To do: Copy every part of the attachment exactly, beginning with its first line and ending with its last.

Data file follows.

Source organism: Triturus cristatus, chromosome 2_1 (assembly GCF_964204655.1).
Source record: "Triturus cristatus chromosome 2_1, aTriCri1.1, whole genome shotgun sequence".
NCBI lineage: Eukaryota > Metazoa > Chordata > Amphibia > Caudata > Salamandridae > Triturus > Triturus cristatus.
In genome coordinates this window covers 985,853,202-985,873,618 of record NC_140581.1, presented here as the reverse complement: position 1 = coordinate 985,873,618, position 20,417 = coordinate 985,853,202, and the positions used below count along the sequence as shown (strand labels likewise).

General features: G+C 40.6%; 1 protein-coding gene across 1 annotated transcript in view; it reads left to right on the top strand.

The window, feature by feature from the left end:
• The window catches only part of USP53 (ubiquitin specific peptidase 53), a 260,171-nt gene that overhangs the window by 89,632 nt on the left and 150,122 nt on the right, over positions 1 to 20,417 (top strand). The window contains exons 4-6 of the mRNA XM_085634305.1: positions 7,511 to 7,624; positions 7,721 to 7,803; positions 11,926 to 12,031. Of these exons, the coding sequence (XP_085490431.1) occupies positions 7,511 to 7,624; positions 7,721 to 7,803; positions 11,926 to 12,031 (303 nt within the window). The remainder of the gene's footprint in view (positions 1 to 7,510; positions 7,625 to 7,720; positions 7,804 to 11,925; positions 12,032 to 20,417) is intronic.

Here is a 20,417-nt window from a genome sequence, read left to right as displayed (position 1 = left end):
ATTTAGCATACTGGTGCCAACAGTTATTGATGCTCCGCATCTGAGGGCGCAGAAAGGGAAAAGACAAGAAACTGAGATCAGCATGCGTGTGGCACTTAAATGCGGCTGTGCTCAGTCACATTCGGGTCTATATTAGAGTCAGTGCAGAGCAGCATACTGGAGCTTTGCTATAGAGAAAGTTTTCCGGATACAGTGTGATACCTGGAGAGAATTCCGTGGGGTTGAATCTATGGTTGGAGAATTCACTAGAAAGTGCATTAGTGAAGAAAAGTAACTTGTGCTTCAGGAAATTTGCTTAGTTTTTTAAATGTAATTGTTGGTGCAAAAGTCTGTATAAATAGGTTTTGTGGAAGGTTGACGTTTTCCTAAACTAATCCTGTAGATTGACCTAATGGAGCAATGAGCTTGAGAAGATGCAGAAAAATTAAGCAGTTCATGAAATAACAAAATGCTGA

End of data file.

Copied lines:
Source organism: Triturus cristatus, chromosome 2_1 (assembly GCF_964204655.1).
Source record: "Triturus cristatus chromosome 2_1, aTriCri1.1, whole genome shotgun sequence".
NCBI lineage: Eukaryota > Metazoa > Chordata > Amphibia > Caudata > Salamandridae > Triturus > Triturus cristatus.
In genome coordinates this window covers 985,853,202-985,873,618 of record NC_140581.1, presented here as the reverse complement: position 1 = coordinate 985,873,618, position 20,417 = coordinate 985,853,202, and the positions used below count along the sequence as shown (strand labels likewise).

General features: G+C 40.6%; 1 protein-coding gene across 1 annotated transcript in view; it reads left to right on the top strand.

The window, feature by feature from the left end:
• The window catches only part of USP53 (ubiquitin specific peptidase 53), a 260,171-nt gene that overhangs the window by 89,632 nt on the left and 150,122 nt on the right, over positions 1 to 20,417 (top strand). The window contains exons 4-6 of the mRNA XM_085634305.1: positions 7,511 to 7,624; positions 7,721 to 7,803; positions 11,926 to 12,031. Of these exons, the coding sequence (XP_085490431.1) occupies positions 7,511 to 7,624; positions 7,721 to 7,803; positions 11,926 to 12,031 (303 nt within the window). The remainder of the gene's footprint in view (positions 1 to 7,510; positions 7,625 to 7,720; positions 7,804 to 11,925; positions 12,032 to 20,417) is intronic.

Here is a 20,417-nt window from a genome sequence, read left to right as displayed (position 1 = left end):
ATTTAGCATACTGGTGCCAACAGTTATTGATGCTCCGCATCTGAGGGCGCAGAAAGGGAAAAGACAAGAAACTGAGATCAGCATGCGTGTGGCACTTAAATGCGGCTGTGCTCAGTCACATTCGGGTCTATATTAGAGTCAGTGCAGAGCAGCATACTGGAGCTTTGCTATAGAGAAAGTTTTCCGGATACAGTGTGATACCTGGAGAGAATTCCGTGGGGTTGAATCTATGGTTGGAGAATTCACTAGAAAGTGCATTAGTGAAGAAAAGTAACTTGTGCTTCAGGAAATTTGCTTAGTTTTTTAAATGTAATTGTTGGTGCAAAAGTCTGTATAAATAGGTTTTGTGGAAGGTTGACGTTTTCCTAAACTAATCCTGTAGATTGACCTAATGGAGCAATGAGCTTGAGAAGATGCAGAAAAATTAAGCAGTTCATGAAATAACAAAATGCTGA